When it comes to technology conferences, with their thousands of attendees, hundreds of sessions and A-list entertainment, the mantra is usually go big or go home. But smaller tech conferences, like GitHub Universe, which took place for the first time over two days this fall in San Francisco, are growing in number. GitHub, the software collaboration tool, enjoys a very deep technical community of developers, coders and programmers. Its user conference offered a kind of high-tech meets low-tech art vibe that incorporated interactive and design installations to engage attendees in tactile experiences that GitHub’s older, more seasoned cousins in the tech world may want to take note of.
GitHub Universe took place in what had been a burnt-out warehouse with no roof, no power and rusted-out walls on Pier 70 in San Francisco’s Dogpatch neighborhood, where many tech companies are based. The company restored the site with electricity, Internet, lighting, even restrooms. The result was a venue at the intersection of the digital world and the very real one.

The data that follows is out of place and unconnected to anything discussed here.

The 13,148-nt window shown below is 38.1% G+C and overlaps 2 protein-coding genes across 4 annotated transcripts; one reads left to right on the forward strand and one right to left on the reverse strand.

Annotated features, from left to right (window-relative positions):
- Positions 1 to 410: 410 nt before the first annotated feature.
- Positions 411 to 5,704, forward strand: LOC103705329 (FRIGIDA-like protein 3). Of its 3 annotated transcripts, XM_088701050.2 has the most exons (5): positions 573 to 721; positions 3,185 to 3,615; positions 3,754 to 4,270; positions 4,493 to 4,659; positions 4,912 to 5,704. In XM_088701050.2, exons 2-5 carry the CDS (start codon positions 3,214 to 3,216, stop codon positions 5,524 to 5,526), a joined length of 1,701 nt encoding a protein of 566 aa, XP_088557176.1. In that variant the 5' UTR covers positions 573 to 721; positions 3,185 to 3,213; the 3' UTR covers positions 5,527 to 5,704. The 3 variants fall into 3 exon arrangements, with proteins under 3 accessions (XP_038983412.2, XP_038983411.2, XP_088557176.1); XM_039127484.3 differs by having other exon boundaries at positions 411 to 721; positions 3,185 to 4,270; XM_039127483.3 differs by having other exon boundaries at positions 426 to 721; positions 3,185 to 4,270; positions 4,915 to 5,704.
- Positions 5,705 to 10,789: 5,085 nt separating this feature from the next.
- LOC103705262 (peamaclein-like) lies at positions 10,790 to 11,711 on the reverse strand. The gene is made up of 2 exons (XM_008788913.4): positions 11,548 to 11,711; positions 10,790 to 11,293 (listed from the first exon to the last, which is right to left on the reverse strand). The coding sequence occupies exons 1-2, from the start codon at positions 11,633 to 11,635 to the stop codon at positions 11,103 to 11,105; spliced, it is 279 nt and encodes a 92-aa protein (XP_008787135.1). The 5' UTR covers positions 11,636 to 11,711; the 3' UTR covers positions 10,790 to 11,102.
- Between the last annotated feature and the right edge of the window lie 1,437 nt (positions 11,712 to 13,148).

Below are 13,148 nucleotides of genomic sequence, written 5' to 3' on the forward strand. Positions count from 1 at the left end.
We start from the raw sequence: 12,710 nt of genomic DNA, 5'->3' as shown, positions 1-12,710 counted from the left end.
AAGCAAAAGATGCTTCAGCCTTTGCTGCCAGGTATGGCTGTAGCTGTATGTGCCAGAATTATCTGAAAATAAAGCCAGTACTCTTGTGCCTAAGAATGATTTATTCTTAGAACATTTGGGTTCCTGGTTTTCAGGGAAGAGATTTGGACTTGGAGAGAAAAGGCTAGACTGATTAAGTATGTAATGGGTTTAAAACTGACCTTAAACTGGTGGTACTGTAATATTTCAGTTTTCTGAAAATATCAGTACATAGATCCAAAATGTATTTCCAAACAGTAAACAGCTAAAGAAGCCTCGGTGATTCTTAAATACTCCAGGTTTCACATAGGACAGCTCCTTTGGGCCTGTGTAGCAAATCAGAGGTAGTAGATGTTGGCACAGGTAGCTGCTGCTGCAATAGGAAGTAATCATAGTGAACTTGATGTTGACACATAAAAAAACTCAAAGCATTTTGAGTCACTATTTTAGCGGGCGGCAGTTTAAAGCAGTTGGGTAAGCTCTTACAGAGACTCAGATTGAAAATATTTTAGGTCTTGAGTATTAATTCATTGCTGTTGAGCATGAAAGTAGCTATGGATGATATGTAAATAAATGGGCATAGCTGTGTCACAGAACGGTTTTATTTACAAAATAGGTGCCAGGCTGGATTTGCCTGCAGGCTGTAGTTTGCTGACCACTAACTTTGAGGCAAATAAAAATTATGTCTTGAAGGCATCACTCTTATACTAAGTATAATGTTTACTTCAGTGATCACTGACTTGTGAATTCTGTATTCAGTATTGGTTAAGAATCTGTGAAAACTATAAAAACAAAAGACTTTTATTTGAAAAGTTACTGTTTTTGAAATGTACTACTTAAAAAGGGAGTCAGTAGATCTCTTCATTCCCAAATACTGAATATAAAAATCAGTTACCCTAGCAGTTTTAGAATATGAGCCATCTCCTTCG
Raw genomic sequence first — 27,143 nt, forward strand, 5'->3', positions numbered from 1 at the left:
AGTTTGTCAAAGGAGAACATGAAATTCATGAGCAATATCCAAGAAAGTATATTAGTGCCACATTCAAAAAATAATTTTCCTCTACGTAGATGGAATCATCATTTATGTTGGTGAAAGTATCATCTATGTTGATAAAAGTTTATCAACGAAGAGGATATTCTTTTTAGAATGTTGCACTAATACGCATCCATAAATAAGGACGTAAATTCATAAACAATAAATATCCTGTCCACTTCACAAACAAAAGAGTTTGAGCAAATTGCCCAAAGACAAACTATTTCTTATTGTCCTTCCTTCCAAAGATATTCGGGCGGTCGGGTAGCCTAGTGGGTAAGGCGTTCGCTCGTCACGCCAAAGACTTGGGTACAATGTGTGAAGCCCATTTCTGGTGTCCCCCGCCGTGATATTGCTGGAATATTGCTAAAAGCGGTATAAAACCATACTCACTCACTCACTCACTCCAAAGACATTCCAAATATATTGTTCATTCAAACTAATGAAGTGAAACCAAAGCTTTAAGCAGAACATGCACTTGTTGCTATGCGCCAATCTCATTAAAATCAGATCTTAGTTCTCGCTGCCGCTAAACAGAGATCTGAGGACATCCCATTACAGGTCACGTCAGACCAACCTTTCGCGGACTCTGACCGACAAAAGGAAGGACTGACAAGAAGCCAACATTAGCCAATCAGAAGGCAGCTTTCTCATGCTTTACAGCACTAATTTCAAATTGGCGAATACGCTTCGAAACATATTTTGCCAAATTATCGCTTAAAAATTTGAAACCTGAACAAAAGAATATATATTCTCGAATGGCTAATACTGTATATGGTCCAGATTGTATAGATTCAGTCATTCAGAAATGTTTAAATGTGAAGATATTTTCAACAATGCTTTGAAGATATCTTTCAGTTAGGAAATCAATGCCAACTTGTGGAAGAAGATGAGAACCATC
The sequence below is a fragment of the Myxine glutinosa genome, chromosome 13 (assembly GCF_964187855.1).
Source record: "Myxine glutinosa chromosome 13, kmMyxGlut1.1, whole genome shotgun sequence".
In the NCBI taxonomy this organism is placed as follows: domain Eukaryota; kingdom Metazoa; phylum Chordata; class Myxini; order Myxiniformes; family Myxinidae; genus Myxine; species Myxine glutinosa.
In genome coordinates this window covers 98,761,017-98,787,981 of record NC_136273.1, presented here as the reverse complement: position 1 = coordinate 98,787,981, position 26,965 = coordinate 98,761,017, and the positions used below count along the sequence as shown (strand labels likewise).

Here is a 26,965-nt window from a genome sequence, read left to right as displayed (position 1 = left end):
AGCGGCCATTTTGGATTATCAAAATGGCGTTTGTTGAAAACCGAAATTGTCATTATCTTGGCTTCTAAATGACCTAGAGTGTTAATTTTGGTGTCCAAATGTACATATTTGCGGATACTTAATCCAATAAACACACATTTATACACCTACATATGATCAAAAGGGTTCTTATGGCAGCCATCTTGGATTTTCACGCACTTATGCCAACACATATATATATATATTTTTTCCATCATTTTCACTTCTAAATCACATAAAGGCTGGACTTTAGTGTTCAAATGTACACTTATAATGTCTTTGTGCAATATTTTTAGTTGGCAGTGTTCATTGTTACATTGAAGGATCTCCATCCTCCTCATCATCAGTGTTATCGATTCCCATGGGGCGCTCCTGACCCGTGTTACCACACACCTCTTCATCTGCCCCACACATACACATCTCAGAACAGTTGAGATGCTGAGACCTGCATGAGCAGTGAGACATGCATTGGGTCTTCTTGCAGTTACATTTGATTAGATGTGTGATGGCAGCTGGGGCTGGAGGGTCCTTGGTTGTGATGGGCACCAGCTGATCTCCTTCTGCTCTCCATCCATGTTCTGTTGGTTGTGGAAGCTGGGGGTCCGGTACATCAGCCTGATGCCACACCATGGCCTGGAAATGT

The goal? “An experience that included a palpable sense of community and an organic element of surprise and delight,” says Kelsey Schimmelman, event producer at GitHub. “The end result was a place where people felt immersed and inspired to have conversations with others passionate about working together to build great software.”
Two art installations helped GitHub Universe achieve that goal. First, it brought in an artist to recreate GitHub’s logo by placing mini plastic cups within the spaces of a massive on-site chain-link fence. That became a conversation starter among attendees and provided a backdrop for photos for social sharing. Also cool: the Obliteration Room, a white space that attendees decorated with colored stickers, working either by themselves or in collaboration with others, proving that even high-tech thinkers enjoy an occasional break from the digital realm. Agency: Manifold, San Francisco.